Adam Stirling [00:02:48] hmm.
Michael T. Mulligan [00:02:48] And so whether you’re a Russian oligarch or a very large yacht owner with a Russian accent or somebody who’s trying to do something much more modest with property, we just don’t have that protection in Canada. And unfortunately, many, many times it seems these days that the assessment as to whether a law should be passed doesn’t seem to be an assessment of whether it’s a good idea, just fair or wise. Often now the debate becomes, is something constitutional, like can you possibly get away with it? Which to my mind is kind of like setting the dose of medication by figuring out what would kill somebody and then backing it off just a little bit.
Adam Stirling [00:03:32] Nope. Still dead. Yep. Keep going down the line.
Michael T. Mulligan [00:03:34] No, that didn’t work.
Adam Stirling [00:03:35] yep.
Michael T. Mulligan [00:03:35] Hey, they survived. That’s what we should print on the bottle. You would hope there’d be a bit more caution used for that, but so it is. So, one of the things I wanted to talk about was a bill that’s gotten some, a federal bill, that’s gotten attention. Bill C 21.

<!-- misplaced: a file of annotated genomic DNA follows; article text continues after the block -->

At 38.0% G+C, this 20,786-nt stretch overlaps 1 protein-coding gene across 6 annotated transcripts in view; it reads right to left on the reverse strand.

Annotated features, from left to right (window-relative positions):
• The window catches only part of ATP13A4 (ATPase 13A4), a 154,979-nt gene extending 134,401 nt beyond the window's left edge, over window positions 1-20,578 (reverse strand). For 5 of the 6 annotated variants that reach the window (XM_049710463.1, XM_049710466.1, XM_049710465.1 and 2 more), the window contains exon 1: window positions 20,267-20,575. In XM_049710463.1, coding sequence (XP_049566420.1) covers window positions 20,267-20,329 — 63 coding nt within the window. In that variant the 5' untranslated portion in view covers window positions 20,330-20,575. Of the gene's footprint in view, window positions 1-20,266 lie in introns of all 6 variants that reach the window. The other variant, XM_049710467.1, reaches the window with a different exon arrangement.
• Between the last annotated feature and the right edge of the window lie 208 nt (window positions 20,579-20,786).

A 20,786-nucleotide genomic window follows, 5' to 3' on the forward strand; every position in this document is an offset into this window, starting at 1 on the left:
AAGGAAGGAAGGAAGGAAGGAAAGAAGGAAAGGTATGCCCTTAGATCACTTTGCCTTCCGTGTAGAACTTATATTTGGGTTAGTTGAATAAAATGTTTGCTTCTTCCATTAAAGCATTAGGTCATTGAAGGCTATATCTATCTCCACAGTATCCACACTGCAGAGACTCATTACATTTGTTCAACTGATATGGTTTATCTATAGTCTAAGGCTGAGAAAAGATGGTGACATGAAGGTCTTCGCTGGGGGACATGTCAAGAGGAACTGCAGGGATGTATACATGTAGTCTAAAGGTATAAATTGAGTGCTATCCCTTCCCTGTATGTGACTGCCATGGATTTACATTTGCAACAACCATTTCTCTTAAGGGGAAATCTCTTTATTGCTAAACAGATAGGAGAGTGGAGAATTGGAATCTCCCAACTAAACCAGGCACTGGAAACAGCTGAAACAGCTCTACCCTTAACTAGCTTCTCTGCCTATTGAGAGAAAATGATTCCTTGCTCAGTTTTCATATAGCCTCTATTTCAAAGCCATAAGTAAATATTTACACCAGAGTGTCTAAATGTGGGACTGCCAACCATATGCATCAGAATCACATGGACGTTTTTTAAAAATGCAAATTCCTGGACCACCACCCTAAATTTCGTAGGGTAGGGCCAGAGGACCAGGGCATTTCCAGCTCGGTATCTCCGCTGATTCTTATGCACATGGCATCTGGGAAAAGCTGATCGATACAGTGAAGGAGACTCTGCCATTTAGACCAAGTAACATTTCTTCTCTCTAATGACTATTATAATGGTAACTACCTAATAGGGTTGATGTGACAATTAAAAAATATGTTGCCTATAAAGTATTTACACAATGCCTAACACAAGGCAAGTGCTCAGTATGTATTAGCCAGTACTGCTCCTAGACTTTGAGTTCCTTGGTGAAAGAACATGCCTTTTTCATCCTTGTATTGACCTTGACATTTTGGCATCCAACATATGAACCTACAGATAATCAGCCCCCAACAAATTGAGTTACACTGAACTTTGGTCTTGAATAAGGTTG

Adam Stirling [00:03:52] Mm hmm.
Michael T. Mulligan [00:03:52] Which is a bill dealing with further regulation of firearms. And it’s, it’s an interesting read, and it’s an interesting read in the context of some other efforts that are being made federally to eliminate mandatory minimum sentences. We’ve talked about that topic before.
Adam Stirling [00:04:12] yeah.
Michael T. Mulligan [00:04:12] And how when you design a minimum, you’ve got something or other in your mind and you think, well, we have to always harshly deal with this. But of course, you know, human realities are endlessly complicated and sometimes you wind up with completely undesirable results.
Adam Stirling [00:04:27] Yeah.